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Discussion...............................................................................................................................35 Differences in Suburban and Non-suburban Bird Communities.....................................35 Biophysical and Spatial Factors Influencing Bird Species on Middle Caicos................37 Synthesis.................................................................................................................................40 3 LAND-COVER CHANGE EFFECTS ON THE POPULATION VIABILITY OF THE BAHAMA MOCKINGBIRD IN NATIVE TROPICAL DRY FOREST HABITAT OF MIDDLE CAICOS, TURKS & CAICOS ISLANDS............................................................52 Introduction.............................................................................................................................52 Study Area and Species..........................................................................................................53 Study Area.......................................................................................................................53 The Bahama Mockingbird Mimus gundlachii.................................................................54 Methods..................................................................................................................................55 Remote Sensing Data Collection.....................................................................................55 Bahama Mockingbird Presence.......................................................................................56 Analyses..........................................................................................................................57 Land-cover change trajectory...................................................................................57 Test for spatial autocorrelation.................................................................................58 Bahama Mockingbird territory size mapping...........................................................59 Population viability analysis....................................................................................59 Results.....................................................................................................................................60 Test for Spatial Autocorrelation......................................................................................60 Territory Size Mapping...................................................................................................61 Land-cover Change Trajectory........................................................................................61 Population Viability Analysis..........................................................................................62 Discussion...............................................................................................................................63 Potential Extirpation of the Bahama Mockingbird..........................................................63 Persistence of Other Endemic Species............................................................................64 Congeneric Competition between Bahama and Northern Mockingbirds........................64 Synthesis.................................................................................................................................65 4 CONCLUSIONS....................................................................................................................72 Research Overview.................................................................................................................72 Findings..................................................................................................................................74 Conclusions and Conservation Implications..........................................................................75 Suggestions for Future Research............................................................................................76 Synthesis.................................................................................................................................78 APPENDIX GEOREFERENCED POINTS SAMPLED............................................................................79 LIST OF REFERENCES...............................................................................................................84 BIOGRAPHICAL SKETCH.........................................................................................................98 7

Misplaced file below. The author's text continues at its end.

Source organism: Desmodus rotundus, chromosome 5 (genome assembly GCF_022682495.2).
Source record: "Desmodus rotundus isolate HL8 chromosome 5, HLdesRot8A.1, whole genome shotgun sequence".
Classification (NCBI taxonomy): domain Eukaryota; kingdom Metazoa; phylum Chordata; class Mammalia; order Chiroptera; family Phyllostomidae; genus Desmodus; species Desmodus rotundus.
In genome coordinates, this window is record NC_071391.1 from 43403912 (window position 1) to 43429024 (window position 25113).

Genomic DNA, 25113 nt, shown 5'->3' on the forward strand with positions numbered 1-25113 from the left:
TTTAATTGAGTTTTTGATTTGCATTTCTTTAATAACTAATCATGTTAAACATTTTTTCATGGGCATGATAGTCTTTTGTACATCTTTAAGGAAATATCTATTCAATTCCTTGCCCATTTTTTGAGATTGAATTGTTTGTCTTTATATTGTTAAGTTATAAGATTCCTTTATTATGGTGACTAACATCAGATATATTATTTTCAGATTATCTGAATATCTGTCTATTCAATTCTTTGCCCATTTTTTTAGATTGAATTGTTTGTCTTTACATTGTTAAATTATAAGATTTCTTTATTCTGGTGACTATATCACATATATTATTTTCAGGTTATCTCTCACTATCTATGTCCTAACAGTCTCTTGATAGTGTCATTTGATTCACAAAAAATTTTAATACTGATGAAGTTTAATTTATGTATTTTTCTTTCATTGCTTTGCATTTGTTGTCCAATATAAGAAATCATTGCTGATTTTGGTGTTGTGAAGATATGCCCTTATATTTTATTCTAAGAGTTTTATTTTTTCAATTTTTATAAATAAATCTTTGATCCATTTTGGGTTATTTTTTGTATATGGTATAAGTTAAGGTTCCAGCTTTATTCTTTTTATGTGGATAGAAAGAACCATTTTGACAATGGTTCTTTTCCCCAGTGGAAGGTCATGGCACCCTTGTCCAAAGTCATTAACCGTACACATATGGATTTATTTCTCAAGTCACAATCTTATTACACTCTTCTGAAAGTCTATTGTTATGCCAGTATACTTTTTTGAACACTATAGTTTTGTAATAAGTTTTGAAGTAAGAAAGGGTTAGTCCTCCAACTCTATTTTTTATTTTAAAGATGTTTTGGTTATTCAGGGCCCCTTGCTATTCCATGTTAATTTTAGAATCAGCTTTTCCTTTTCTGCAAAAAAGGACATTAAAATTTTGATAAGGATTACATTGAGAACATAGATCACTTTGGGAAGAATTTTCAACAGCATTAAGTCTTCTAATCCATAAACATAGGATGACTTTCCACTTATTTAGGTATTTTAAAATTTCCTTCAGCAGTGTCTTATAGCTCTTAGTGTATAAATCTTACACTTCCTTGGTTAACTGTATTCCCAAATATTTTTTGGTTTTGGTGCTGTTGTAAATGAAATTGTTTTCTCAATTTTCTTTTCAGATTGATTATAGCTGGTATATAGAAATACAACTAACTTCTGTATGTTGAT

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LIST OF TABLES Table page 2-1 Resident landbirds observed on Middle Caicos, TCI........................................................43 2-2 Dominant plants of upland Middle Caicos recorded in this study.....................................44 2-3 Description of the variables used in the CART of the West Indian endemic and widespread birds on Middle Caicos...................................................................................45 8